Operation Christopher

'Christopher' was a US special forces operation to parachute a 52-man operational group of the Office of Strategic Services into the Poitiers area of German-occupied France to attack German forces retreating from south-western France toward the Belfort gap and thence Germany, and to aid local resistance forces (3/14 September 1944).

On 3/4 September 10 Consolidated Liberator adapted four-engined heavy bombers took off from a base in the UK with the 'Christopher' operational group, led by Captain M. J. Hjeltness, as well as the 'Jedburgh' team for 'Desmond', in all 57 officers and men, and dropped them between 23.15 and 01.30 in the area of Poitiers. The two groups were met by resistance forces and provided with food and sleeping quarters in Avot. Two men incapacitated in the drop, one with an ankle injury and the other with a knee injury, received care in a resistance hospital.

On about 6 September, and after spending some time searching vainly for German units to attack, the operational group moved toward Chatillon, and at Maissy joined a resistance group under fire from several hundred Germans. The operational group was recalled and continued into Chatillon, which had just been evacuated. The operational group moved 5 miles (8 km) to a nearby village and fired mortar bombs into an area believed to be occupied by Germans who had been threatening the village. Moving forward near Villotte and Maissy, with the squads led by 1st Lieutenant L. P. Fletcher and 1st Lieutenant W. Larson on the left and right respectively, Hjeltness set up a machine gun fire and fired on a number of Germans seen in the woods, into which a resistance team was firing a Bren light machine gun. When the volume of German return fire lessened, the men of the operational group moved forward, but ran into renewed German fire and Larson was fatally shot. The operational group then pulled back to Maissy.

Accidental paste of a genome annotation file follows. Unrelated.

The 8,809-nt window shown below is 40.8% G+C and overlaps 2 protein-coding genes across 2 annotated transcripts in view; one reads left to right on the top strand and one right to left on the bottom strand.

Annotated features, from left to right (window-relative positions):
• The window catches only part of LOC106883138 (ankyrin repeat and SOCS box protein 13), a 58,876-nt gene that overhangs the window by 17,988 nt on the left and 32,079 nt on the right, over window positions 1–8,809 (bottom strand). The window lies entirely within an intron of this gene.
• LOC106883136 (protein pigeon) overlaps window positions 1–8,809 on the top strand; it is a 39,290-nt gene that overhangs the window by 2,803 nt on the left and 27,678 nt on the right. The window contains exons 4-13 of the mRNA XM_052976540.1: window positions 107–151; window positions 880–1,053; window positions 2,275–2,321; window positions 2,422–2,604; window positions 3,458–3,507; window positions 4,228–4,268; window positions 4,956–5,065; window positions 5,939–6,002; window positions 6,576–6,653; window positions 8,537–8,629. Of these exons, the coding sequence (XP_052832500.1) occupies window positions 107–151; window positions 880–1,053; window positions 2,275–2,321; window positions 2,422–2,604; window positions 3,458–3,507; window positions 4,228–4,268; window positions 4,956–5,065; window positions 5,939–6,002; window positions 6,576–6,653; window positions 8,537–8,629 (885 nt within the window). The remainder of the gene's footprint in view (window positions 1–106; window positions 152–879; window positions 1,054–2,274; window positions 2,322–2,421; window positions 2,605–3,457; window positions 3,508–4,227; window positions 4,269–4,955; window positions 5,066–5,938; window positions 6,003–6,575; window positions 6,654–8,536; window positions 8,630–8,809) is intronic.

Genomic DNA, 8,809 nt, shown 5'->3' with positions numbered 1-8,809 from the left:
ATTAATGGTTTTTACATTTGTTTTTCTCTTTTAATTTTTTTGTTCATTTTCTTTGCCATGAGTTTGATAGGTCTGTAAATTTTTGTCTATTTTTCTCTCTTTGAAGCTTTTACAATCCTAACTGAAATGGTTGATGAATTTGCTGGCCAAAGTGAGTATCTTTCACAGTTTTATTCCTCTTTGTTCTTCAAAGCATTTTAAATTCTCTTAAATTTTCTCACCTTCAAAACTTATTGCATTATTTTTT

On about 7/8 September the resistance fighters on the right pulled out during the night, and the operational group moved back to Avot.

About two days later the Americans spotted a number of Germans from a hill at Geosmes, to the west of Langres, and dropped dozens of mortar bombs into woods round the village and then pulled out. On the following day it was reported that seven Germans had been killed.

On the following day the operational group moved to Langres and found advance elements of the French 1st Army approaching from the south, and on 12 September the men of the US group worked with a French cavalry unit in blowing a gate leading to a large fortress held by the Germans. After an hour of artillery and mortar fire, French tanks moved forward with support from men of the US group. At the outer gate the first tank met intense fire and withdrew, and the men of the operational group established a nearby defensive position in case the Germans made a counterattack. Then the firing ended and word came that between 1,200 and 1,300 Germans had surrendered in Langres and in the fortress.

On 13 September the men of the operational group returned to Langres and stayed with resistance in a seminary previously occupied by Germans, and on the following day moved to Auberive for rest.

On 15 September a lieutenant of the French army, sent by Lieutenant General George S. Patton’s US 3rd Army, arrived to establish communications between the 3rd Army and Général d’Armée Jean Joseph Marie Gabriel de Lattre de Tassigny’s French Armée B (redesignated as the 1ère Armée on 19 September) moving up from the south. With his group now overrun by Allied forces, Hjeltness contacted London, received instructions to return, and reached London 22 September.

2nd Lieutenant William L. Coulehan had been left on 10 September to recover the body of Larson. While reconnoitring the area he came under German fire, and then went to Chatillon where he learned of a telephone line over which communications could be established between Patton’s 3rd Army advancing to the south-east from Normandy and Lieutenant Alexander McC.Patch’s US 7th Army advancing to the north-east from the south of France. Coulehan reported this fact, and also the defenseless state of Chatillon, to a US photo-reconnaissance officer for relay to the 3rd Army. On returning to Chatillon, where the Germans were surrendering, Coulehan resumed his search and recovered the body of Larson. Arrangements were made for the burial of the bodies of Larson and Captain Joseph J. Kielbowicz, who had been killed on the jump of 'Adrian' a few nights earlier. Coulehan eventually reached an operation group base at Auberive on 14 September.